“Mindfulness means paying attention in a particular way: on purpose, in the present moment, and nonjudgmentally. This kind of attention nurtures greater awareness, clarity, and acceptance of present-moment reality.”
Jon Kabat-Zinn – from his book Wherever You Go, There You Are.
Many others talk about mindfulness as a way to not only manage stress, but enhance personal development and creativity.
Nonjudgmental awareness may be a key element in divergent thinking – an aspect of creativity and innovation.
Creativity coach and therapist Eric Maisel, PhD notes mindfulness includes noticing our thoughts about creative expression.
“We notice the thought – for example, ‘I am running from my writing’ – and acknowledge that we had the thought. The thought comes, we notice it, and it goes.
“The central goal of ordinary mindfulness is to let such thoughts come and go without experiencing pain, without holding onto them, and without turning them into monsters that eat us alive.”
But the goal of creative mindfulness, he explains, is “not only the nonjudgmental observation of your thoughts but complete right thinking that leads to authenticity, creativity, and mental health.
“The high ideal of creative mindfulness is to master ordinary mindfulness, in the sense in which Jon Kabat-Zinn, Thich Nhat Hanh, and others have described it, and to employ that mastery in the service of deep thought, rich action, and wide-awake living.”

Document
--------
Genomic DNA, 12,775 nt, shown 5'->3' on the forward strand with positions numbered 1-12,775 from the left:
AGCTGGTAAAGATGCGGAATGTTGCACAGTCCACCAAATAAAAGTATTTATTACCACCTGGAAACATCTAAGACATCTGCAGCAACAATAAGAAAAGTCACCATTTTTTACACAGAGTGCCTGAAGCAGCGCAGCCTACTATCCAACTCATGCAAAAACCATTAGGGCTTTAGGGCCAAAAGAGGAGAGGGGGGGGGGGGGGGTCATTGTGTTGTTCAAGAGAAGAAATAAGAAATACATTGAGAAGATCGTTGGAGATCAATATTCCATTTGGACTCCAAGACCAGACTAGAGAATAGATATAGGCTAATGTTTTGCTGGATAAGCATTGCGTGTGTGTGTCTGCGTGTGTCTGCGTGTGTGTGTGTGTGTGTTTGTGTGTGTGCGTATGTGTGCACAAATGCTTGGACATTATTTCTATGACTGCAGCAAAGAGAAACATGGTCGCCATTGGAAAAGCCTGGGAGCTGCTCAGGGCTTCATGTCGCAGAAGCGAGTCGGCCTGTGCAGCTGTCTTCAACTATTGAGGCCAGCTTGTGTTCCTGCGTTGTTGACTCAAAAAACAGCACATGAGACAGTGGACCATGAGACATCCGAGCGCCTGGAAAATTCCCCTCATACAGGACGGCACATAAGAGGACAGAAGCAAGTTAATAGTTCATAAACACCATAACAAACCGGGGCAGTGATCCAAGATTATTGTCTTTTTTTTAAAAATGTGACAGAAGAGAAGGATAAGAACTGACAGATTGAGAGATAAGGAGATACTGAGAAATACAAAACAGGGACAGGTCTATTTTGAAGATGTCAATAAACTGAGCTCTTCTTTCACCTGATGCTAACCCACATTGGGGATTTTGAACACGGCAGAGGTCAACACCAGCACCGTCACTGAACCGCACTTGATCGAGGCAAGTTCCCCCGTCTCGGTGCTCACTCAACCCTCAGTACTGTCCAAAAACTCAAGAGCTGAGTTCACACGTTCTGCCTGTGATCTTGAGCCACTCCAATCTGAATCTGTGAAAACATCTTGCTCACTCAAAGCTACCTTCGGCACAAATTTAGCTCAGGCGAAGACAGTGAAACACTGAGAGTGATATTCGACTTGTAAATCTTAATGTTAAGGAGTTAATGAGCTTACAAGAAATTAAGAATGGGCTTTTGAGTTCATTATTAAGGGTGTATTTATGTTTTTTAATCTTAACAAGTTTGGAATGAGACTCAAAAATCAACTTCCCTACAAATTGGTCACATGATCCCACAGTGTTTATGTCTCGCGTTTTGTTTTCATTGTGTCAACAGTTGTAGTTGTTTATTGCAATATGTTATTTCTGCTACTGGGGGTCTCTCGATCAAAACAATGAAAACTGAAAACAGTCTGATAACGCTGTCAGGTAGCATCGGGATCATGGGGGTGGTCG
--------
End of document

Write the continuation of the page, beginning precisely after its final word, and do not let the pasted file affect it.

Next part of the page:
Maisel enumerates six principles of creative mindfulness, including:
“Fearlessly observe your thoughts. All of your excuses, all the ways you unhinge yourself, all of your dodges, all of your secret complaints and sources of pain, are right there in the thoughts you are thinking. Awaken to the knowledge of your own thoughts.
“Free your neurons, empty your mind, and ready yourself for creating. Ordinary mindfulness is the observation of thought. Creative mindfulness requires that you vanish, your mind hushed, so that your creative thoughts can appear.
“Open to an ever-deepening silence that is pregnant with your coming creative work.”
Read more in article: Mindfulness, by Eric Maisel, PhD.
The image is from his book Ten Zen Seconds – see more books by Eric Maisel.
Also see Meditation and mindfulness articles.